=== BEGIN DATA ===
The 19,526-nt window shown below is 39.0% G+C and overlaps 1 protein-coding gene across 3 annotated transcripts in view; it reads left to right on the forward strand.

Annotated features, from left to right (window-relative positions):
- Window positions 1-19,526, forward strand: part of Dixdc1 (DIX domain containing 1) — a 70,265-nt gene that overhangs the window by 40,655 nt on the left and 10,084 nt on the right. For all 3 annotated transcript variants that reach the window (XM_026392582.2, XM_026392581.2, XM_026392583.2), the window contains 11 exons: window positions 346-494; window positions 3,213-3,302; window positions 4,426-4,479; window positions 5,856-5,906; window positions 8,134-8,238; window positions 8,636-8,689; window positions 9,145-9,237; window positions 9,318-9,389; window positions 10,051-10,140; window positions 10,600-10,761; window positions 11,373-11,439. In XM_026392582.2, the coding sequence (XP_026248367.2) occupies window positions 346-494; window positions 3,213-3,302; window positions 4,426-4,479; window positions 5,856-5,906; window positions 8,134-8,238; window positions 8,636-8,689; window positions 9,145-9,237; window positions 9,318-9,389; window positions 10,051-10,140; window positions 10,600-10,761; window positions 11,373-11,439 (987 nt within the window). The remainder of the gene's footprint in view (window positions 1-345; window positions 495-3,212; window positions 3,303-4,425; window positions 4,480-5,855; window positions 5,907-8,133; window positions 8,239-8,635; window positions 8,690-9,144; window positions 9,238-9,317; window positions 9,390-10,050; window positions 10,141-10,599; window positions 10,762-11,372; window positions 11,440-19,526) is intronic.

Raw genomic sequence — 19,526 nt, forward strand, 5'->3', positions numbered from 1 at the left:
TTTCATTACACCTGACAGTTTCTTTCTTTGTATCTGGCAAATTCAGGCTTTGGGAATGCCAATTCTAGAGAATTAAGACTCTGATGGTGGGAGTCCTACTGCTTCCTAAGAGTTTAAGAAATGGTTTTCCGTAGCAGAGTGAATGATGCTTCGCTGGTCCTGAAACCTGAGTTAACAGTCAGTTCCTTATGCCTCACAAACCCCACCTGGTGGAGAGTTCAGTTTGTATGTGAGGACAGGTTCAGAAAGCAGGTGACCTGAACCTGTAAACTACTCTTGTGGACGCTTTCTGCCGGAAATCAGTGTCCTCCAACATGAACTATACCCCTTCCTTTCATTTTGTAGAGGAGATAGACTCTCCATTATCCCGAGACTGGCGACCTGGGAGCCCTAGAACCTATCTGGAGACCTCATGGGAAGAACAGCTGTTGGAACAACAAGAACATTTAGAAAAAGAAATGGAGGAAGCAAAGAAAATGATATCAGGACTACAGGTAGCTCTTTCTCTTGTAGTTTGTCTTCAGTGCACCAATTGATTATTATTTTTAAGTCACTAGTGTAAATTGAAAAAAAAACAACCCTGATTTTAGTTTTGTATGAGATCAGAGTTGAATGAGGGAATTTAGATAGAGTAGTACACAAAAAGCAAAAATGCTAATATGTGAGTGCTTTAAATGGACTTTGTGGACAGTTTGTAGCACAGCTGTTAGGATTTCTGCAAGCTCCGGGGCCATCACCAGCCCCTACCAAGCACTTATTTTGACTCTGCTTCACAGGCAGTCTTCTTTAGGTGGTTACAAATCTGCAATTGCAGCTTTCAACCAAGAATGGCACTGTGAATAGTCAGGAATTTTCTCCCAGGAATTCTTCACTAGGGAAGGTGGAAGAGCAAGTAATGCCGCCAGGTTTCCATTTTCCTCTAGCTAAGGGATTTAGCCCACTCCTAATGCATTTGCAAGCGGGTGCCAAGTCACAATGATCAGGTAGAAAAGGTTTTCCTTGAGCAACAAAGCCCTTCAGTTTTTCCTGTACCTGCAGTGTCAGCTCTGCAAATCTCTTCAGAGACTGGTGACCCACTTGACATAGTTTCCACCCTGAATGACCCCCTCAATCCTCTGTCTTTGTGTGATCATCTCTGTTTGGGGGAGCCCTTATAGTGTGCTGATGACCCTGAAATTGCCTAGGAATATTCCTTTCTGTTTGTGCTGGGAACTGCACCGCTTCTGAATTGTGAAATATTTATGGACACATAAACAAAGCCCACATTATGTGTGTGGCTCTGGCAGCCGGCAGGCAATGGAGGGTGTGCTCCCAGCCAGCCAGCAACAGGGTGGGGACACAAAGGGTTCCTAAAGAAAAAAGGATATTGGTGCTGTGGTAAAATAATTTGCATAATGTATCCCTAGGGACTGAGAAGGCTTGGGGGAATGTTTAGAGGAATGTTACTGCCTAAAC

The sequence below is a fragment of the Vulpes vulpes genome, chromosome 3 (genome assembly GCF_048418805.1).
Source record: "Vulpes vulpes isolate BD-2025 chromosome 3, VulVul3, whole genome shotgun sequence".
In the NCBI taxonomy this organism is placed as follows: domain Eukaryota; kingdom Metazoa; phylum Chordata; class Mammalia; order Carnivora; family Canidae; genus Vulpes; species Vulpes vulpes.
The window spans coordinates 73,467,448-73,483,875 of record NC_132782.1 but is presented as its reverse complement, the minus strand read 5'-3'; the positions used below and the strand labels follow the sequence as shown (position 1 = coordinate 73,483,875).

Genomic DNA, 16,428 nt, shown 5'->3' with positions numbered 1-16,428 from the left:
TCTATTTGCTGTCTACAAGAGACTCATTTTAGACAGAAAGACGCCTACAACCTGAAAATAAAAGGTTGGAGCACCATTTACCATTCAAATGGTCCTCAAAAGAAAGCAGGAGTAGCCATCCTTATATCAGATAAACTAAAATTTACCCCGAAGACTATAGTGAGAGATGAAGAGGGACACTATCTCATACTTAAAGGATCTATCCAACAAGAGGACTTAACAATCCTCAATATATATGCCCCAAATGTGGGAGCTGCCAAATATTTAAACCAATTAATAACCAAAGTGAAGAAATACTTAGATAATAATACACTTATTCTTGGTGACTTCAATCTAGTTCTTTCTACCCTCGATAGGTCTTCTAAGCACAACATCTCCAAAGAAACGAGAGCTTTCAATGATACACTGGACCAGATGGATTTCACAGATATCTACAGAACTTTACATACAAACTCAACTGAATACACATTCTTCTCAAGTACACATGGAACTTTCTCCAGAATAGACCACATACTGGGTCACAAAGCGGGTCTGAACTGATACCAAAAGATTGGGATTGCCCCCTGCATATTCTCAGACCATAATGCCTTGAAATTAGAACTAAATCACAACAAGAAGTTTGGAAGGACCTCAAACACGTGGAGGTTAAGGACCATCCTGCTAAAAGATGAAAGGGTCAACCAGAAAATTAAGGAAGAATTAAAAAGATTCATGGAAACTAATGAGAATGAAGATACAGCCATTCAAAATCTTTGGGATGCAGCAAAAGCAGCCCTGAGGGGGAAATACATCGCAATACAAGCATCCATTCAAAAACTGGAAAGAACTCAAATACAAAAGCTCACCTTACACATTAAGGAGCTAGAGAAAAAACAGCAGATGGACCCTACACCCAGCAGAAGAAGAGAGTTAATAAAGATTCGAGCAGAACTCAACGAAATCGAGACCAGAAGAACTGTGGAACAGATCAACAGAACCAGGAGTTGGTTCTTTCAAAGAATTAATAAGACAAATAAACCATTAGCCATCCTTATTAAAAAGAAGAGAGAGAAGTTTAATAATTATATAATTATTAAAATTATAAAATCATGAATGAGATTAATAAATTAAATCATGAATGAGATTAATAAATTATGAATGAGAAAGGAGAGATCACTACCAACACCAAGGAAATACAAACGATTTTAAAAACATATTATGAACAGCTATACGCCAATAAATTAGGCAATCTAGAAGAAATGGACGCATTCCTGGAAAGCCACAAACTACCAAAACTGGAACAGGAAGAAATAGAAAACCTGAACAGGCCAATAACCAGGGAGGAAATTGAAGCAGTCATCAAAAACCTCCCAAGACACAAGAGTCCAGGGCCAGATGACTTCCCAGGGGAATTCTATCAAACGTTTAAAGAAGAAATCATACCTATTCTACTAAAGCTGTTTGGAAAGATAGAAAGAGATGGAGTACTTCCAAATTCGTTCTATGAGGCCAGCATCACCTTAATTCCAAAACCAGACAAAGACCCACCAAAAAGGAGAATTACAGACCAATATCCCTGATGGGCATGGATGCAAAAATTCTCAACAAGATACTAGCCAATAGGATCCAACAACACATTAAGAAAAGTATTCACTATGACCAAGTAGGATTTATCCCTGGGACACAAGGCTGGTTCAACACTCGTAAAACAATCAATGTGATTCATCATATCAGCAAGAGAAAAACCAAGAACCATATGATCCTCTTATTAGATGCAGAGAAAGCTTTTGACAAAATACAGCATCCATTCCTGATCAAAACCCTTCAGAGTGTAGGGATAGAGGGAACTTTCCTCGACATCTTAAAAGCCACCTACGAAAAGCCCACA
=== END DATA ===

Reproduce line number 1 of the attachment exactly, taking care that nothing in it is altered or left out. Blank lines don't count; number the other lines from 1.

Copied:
The 19,526-nt window shown below is 39.0% G+C and overlaps 1 protein-coding gene across 3 annotated transcripts in view; it reads left to right on the forward strand.